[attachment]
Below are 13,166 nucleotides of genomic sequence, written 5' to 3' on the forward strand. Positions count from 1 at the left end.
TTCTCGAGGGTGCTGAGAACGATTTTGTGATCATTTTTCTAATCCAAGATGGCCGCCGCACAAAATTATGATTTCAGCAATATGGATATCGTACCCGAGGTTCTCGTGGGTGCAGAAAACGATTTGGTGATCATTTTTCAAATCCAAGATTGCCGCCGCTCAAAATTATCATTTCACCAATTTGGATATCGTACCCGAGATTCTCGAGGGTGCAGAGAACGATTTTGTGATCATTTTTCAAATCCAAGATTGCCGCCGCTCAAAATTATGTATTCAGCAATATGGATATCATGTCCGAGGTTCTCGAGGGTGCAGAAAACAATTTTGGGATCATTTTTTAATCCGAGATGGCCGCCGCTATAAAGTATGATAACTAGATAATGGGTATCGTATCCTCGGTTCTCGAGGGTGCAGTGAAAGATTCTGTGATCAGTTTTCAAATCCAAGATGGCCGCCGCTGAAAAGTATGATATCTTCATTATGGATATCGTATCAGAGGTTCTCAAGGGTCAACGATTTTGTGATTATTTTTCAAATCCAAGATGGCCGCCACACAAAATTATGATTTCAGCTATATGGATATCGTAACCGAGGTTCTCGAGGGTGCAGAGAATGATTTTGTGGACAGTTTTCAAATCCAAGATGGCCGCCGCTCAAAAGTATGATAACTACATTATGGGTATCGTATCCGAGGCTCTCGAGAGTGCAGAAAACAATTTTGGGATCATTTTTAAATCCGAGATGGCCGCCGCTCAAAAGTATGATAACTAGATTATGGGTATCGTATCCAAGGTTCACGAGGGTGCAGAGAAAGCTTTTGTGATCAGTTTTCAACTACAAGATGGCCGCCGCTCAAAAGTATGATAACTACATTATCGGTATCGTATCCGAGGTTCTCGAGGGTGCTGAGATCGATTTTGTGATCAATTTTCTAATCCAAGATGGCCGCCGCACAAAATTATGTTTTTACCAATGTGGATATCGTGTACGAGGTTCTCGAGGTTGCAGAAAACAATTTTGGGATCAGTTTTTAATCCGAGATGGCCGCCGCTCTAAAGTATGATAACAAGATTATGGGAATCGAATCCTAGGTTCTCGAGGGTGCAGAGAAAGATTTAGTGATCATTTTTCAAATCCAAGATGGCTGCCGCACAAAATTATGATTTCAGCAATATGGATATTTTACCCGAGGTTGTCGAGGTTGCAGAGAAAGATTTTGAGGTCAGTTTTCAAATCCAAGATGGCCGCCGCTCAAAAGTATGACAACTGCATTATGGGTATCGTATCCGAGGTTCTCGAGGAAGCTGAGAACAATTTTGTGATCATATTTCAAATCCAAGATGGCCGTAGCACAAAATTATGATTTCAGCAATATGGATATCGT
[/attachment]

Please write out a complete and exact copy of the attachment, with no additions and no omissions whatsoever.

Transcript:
Below are 13,166 nucleotides of genomic sequence, written 5' to 3' on the forward strand. Positions count from 1 at the left end.
TTCTCGAGGGTGCTGAGAACGATTTTGTGATCATTTTTCTAATCCAAGATGGCCGCCGCACAAAATTATGATTTCAGCAATATGGATATCGTACCCGAGGTTCTCGTGGGTGCAGAAAACGATTTGGTGATCATTTTTCAAATCCAAGATTGCCGCCGCTCAAAATTATCATTTCACCAATTTGGATATCGTACCCGAGATTCTCGAGGGTGCAGAGAACGATTTTGTGATCATTTTTCAAATCCAAGATTGCCGCCGCTCAAAATTATGTATTCAGCAATATGGATATCATGTCCGAGGTTCTCGAGGGTGCAGAAAACAATTTTGGGATCATTTTTTAATCCGAGATGGCCGCCGCTATAAAGTATGATAACTAGATAATGGGTATCGTATCCTCGGTTCTCGAGGGTGCAGTGAAAGATTCTGTGATCAGTTTTCAAATCCAAGATGGCCGCCGCTGAAAAGTATGATATCTTCATTATGGATATCGTATCAGAGGTTCTCAAGGGTCAACGATTTTGTGATTATTTTTCAAATCCAAGATGGCCGCCACACAAAATTATGATTTCAGCTATATGGATATCGTAACCGAGGTTCTCGAGGGTGCAGAGAATGATTTTGTGGACAGTTTTCAAATCCAAGATGGCCGCCGCTCAAAAGTATGATAACTACATTATGGGTATCGTATCCGAGGCTCTCGAGAGTGCAGAAAACAATTTTGGGATCATTTTTAAATCCGAGATGGCCGCCGCTCAAAAGTATGATAACTAGATTATGGGTATCGTATCCAAGGTTCACGAGGGTGCAGAGAAAGCTTTTGTGATCAGTTTTCAACTACAAGATGGCCGCCGCTCAAAAGTATGATAACTACATTATCGGTATCGTATCCGAGGTTCTCGAGGGTGCTGAGATCGATTTTGTGATCAATTTTCTAATCCAAGATGGCCGCCGCACAAAATTATGTTTTTACCAATGTGGATATCGTGTACGAGGTTCTCGAGGTTGCAGAAAACAATTTTGGGATCAGTTTTTAATCCGAGATGGCCGCCGCTCTAAAGTATGATAACAAGATTATGGGAATCGAATCCTAGGTTCTCGAGGGTGCAGAGAAAGATTTAGTGATCATTTTTCAAATCCAAGATGGCTGCCGCACAAAATTATGATTTCAGCAATATGGATATTTTACCCGAGGTTGTCGAGGTTGCAGAGAAAGATTTTGAGGTCAGTTTTCAAATCCAAGATGGCCGCCGCTCAAAAGTATGACAACTGCATTATGGGTATCGTATCCGAGGTTCTCGAGGAAGCTGAGAACAATTTTGTGATCATATTTCAAATCCAAGATGGCCGTAGCACAAAATTATGATTTCAGCAATATGGATATCGT